The Imitation Game is far too safe in its storytelling and never gets past the fact that we know that the Enigma code will be cracked. Despite this, the filmmakers insist on playing out the “race against time” story in full, without explaining in more detail how Turing’s machine worked.
I can’t help but feel that the script for The Imitation Game has been toned down to make it easily digestible for a wider audience. The cutesy dialogue helps to soften Turing’s prickly character but is overplayed and subsequently rings false. Similarly the scene with the headmaster, although brilliantly played by Alex Lawther, doesn’t feel natural and as such I continually questioned the film’s authenticity (this scene it turns out is fictitious).
This man did extraordinary things for our country and we failed him, along with many other men who suffered the same terrible treatment. His premature death, whilst delicately handled, is not given the screen time needed to deliver a satisfying emotional impact. 12 Years A Slave confronted its audience with uncomfortable scenes of torture and asked that they reflect on the abhorrent nature of the slave trade. I should've felt a similar sense of unease and discomfort as Turing's tragic story reached its end, but The Imitation Game shied away from being this unsettling.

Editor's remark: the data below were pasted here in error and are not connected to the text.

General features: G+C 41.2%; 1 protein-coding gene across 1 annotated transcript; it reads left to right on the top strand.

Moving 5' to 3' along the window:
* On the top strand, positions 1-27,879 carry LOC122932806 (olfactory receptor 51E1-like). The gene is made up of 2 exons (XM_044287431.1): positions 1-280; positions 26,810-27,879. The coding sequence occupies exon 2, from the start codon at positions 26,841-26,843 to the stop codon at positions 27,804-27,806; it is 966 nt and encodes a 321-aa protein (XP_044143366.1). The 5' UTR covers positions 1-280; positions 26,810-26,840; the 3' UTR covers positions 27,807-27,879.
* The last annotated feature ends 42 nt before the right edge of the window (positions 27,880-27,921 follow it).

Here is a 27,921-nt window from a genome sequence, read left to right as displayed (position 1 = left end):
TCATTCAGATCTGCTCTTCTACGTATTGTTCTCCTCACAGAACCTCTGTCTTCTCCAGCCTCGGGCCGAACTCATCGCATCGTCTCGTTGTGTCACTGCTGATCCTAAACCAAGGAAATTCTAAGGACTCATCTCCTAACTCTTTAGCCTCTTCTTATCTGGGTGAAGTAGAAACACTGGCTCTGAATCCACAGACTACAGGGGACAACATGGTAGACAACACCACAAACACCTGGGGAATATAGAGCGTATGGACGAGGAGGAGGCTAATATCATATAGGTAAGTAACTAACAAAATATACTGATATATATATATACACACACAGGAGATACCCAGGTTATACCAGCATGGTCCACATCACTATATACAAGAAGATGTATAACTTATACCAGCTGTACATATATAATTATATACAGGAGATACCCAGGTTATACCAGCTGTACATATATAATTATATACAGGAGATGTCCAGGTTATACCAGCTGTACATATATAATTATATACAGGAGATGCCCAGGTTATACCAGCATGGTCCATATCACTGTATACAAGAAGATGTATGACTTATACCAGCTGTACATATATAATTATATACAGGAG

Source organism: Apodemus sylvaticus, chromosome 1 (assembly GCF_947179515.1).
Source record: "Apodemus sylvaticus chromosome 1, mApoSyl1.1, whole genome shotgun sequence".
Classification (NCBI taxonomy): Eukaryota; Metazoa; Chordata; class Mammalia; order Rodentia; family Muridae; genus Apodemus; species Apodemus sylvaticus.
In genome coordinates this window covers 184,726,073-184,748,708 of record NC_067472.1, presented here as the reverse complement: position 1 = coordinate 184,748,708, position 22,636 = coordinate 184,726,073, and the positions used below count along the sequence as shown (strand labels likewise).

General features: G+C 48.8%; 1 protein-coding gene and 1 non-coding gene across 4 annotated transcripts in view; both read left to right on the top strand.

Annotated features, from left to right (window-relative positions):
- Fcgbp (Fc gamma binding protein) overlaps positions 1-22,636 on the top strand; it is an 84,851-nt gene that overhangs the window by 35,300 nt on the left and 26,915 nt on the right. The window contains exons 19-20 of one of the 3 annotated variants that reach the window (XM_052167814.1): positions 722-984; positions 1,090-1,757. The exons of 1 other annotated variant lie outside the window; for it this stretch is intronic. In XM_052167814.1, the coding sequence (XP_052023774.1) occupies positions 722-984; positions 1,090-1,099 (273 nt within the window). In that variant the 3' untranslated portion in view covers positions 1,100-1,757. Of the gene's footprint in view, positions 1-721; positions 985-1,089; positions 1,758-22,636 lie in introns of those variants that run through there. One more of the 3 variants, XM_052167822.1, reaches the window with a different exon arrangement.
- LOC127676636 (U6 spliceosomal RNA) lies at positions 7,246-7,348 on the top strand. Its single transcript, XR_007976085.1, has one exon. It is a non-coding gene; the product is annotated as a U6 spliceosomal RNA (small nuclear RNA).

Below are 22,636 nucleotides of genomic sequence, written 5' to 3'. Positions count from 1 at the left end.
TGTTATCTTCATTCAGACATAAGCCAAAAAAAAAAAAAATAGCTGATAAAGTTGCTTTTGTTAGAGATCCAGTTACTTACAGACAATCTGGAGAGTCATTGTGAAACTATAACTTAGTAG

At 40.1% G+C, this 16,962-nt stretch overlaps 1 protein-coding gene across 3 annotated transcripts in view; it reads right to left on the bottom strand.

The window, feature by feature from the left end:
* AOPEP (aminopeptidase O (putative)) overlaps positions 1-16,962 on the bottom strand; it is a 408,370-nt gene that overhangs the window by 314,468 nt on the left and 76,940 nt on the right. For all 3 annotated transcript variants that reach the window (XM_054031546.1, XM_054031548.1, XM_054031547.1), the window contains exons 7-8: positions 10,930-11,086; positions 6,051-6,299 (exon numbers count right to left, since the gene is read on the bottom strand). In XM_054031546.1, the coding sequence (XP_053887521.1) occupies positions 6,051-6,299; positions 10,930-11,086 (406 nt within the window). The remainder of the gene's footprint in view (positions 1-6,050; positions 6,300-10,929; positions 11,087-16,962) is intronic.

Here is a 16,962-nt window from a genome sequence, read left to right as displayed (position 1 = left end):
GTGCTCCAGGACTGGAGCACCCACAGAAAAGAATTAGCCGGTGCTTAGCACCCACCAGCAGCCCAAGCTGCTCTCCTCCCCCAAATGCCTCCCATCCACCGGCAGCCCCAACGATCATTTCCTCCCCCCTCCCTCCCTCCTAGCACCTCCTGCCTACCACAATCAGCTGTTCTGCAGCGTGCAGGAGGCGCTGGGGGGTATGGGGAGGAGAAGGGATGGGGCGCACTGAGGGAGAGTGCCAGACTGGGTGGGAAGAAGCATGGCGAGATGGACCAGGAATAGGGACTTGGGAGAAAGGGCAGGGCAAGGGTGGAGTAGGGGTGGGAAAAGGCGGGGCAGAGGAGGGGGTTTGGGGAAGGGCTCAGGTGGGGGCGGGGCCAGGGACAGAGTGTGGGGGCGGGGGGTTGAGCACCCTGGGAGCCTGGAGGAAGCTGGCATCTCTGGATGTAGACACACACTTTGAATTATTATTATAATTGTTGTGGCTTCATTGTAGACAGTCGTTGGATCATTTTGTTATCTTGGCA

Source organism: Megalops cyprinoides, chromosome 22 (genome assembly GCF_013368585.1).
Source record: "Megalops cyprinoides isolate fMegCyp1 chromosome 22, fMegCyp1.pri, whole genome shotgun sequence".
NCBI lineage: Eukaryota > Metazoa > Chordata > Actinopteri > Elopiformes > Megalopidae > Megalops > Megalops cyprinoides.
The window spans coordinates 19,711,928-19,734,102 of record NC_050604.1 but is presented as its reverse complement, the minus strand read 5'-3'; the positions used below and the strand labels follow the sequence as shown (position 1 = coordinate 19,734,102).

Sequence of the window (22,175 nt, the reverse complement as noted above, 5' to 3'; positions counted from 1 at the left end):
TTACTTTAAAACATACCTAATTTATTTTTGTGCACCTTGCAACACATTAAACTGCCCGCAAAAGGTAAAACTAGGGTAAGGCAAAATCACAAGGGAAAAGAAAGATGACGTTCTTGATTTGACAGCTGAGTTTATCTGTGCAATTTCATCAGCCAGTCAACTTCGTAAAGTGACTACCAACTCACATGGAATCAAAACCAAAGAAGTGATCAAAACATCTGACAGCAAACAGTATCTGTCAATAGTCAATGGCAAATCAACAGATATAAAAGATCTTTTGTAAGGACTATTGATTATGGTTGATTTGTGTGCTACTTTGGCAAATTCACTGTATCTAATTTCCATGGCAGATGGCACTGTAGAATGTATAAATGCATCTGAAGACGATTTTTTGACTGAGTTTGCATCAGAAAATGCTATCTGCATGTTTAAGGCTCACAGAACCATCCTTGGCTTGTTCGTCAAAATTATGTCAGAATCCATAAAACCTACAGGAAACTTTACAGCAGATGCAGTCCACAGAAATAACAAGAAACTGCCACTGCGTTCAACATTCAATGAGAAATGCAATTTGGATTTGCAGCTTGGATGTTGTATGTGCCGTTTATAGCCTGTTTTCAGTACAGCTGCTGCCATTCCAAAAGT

I can accept that a certain amount of artistic license has to be taken when transferring true stories to the cinema screen, such as creating composite characters or exaggerating the truth, but too much of The Imitation Game has just been made up.
The Imitation Game was released in UK cinemas on 14th November 2014. Photos and trailer courtesy of Black Bear Pictures, StudioCanal and The Weinstein Company.